Apparently taking Amazon’s lead, DoorDash announced a revised pay model on Thursday that should fetch its couriers “more money on average,” according to DoorDash CEO Tony Xu—that is, compared to the previous tip-skimming operation the company has been getting chewed out over for months.
With this older model, the food delivery app used tips from customers to subsidize minimum payouts the company guaranteed for its dashers—a.k.a. DoorDash delivery workers. So, for example, if DoorDash promised to pay $8 upfront for an order and the customer receiving that order tipped $3, the dasher would still only walk away with $8. In short, DoorDash profited off tips far more than dashers did.
While DoorDash has always asserted that its dashers keep “100 percent of customer tips,” a company blog posted Thursday specifies that with this new model, “Every dollar customers tip will be an extra dollar in their Dasher’s pocket.”
Expected to roll out in September, this updated model outlines that a dasher’s total earnings from a delivery comprise a company-guaranteed minimum base pay, any potential promotional earnings, and customer tips.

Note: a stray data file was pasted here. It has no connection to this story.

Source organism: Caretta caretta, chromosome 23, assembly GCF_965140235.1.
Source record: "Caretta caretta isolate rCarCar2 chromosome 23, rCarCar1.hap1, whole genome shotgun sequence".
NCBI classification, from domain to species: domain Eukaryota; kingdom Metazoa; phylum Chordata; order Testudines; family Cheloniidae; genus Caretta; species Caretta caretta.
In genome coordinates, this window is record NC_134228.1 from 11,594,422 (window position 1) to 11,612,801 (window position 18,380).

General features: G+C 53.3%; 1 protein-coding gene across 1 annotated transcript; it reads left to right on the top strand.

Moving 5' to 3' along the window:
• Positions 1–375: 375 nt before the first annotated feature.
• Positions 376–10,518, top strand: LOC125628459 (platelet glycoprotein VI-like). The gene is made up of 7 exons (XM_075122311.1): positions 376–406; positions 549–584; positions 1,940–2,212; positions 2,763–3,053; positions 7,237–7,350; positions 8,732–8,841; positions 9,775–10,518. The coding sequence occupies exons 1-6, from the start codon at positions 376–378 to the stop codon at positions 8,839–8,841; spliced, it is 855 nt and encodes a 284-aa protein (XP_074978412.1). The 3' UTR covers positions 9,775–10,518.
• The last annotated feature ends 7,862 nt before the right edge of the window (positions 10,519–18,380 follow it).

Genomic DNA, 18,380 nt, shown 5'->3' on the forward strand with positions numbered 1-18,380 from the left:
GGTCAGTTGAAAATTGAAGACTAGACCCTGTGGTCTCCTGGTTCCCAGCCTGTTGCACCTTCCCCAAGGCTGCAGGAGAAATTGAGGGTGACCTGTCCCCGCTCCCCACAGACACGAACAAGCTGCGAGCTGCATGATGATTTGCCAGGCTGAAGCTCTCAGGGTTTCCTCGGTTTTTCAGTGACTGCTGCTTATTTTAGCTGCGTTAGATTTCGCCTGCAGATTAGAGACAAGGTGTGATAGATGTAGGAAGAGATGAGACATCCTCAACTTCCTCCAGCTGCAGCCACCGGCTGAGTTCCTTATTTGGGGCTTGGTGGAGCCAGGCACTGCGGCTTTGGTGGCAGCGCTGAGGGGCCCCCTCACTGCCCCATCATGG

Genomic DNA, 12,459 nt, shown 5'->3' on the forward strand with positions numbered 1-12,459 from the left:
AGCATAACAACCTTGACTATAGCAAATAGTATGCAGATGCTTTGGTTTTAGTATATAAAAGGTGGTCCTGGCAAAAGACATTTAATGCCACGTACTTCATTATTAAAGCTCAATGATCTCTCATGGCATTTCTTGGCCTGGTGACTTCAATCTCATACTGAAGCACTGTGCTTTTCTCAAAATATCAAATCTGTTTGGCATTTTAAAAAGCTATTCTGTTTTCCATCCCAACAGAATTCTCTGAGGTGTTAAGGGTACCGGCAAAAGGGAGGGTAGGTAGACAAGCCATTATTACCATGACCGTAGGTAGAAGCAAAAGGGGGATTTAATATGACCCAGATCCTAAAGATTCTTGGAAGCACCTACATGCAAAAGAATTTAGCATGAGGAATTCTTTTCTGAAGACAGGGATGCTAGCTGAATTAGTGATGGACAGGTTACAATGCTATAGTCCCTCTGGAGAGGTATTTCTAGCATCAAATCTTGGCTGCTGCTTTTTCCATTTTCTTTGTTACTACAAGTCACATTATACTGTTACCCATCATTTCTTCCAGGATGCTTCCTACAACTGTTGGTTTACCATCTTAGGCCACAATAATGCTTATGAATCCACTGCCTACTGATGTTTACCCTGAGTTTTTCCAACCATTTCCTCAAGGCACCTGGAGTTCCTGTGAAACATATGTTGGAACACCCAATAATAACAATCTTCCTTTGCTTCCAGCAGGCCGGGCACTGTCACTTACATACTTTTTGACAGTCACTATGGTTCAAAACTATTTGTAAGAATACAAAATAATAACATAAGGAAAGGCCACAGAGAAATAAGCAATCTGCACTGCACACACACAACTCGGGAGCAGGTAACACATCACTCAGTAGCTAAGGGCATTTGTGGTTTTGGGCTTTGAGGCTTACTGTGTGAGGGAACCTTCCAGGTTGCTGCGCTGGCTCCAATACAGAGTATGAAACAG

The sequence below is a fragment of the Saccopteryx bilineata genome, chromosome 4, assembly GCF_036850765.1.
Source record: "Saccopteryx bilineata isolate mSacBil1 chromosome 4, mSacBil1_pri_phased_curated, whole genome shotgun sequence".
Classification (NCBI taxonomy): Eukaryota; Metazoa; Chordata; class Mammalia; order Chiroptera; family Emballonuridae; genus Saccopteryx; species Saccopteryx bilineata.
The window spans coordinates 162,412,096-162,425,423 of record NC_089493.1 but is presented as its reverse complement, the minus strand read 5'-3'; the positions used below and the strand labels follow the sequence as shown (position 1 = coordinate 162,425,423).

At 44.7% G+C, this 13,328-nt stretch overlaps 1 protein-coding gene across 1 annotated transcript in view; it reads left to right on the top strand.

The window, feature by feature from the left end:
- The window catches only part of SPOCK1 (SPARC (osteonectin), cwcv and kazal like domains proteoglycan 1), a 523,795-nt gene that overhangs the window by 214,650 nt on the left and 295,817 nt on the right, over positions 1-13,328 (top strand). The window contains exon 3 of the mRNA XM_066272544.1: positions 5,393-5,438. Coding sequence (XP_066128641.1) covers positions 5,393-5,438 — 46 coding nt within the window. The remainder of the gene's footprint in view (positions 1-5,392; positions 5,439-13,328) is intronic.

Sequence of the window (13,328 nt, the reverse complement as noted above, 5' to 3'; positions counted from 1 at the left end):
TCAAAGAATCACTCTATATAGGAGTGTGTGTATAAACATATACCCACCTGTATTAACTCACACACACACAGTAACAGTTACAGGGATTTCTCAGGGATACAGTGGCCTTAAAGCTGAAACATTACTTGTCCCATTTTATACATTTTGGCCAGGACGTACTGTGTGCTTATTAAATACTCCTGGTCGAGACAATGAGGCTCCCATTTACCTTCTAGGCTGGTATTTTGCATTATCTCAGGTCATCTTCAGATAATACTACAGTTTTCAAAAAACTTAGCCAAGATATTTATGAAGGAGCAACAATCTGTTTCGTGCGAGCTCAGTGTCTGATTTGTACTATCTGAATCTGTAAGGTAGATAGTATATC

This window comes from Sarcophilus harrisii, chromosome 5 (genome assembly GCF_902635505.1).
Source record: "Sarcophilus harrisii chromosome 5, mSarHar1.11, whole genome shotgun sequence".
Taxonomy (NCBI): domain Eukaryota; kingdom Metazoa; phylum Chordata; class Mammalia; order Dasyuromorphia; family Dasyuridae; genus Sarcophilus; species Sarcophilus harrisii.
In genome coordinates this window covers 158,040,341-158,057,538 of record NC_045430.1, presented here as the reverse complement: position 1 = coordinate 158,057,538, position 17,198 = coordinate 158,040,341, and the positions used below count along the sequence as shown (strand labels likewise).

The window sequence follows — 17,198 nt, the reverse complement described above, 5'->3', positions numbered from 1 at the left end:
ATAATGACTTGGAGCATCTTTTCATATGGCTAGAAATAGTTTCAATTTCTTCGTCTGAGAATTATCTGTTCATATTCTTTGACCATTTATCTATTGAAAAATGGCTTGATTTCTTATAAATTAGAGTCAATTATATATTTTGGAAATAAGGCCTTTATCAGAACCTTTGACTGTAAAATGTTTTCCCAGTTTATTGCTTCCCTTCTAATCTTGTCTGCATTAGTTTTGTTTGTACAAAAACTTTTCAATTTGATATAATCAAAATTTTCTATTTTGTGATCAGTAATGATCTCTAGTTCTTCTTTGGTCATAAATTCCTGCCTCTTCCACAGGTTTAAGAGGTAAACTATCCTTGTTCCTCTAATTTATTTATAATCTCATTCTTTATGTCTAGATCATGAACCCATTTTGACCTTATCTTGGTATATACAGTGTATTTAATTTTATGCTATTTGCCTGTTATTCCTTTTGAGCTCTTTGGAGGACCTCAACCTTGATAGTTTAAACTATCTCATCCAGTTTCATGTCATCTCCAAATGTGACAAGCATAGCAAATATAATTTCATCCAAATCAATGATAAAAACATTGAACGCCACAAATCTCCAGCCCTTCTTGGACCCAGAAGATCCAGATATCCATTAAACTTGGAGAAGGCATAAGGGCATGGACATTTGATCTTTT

According to the blog post, DoorDash said it’ll determine the base pay for each delivery by “estimated duration, distance, and desirability.” Base payments start as low as $2 and can range to more than $10. Gizmodo reached out to DoorDash to understand exactly how the company plans to use these metrics to end up at a dollar amount and will update this story with their response.
Dashers will continue to see all the same information about an order before accepting it, except now the delivery’s guaranteed earnings will include both DoorDash’s contribution and anything a customer tipped at checkout. How that breaks down dollar by dollar, though, is only revealed after a delivery has been completed. Any tips left after delivery will also be disclosed in this breakdown.
DoorDash CEO Tony Xu announced on Twitter last month that the company was implementing a “new model [that] will ensure that Dashers’ earnings will increase by the exact amount a customer tips on every order” after being dragged for its payout practices. The company, which was recently valued at $12.6 billion, originally implemented this policy in 2017 but dashers have reportedly been confused by it ever since.
DoorDash recently came under fire along with several other gig-economy operators like Amazon Flex and Instacart for similarly sketchy wage practices. This controversy has since prompted a class-action lawsuit against DoorDash as well as an investigation by the San Francisco Office of Labor Investigations.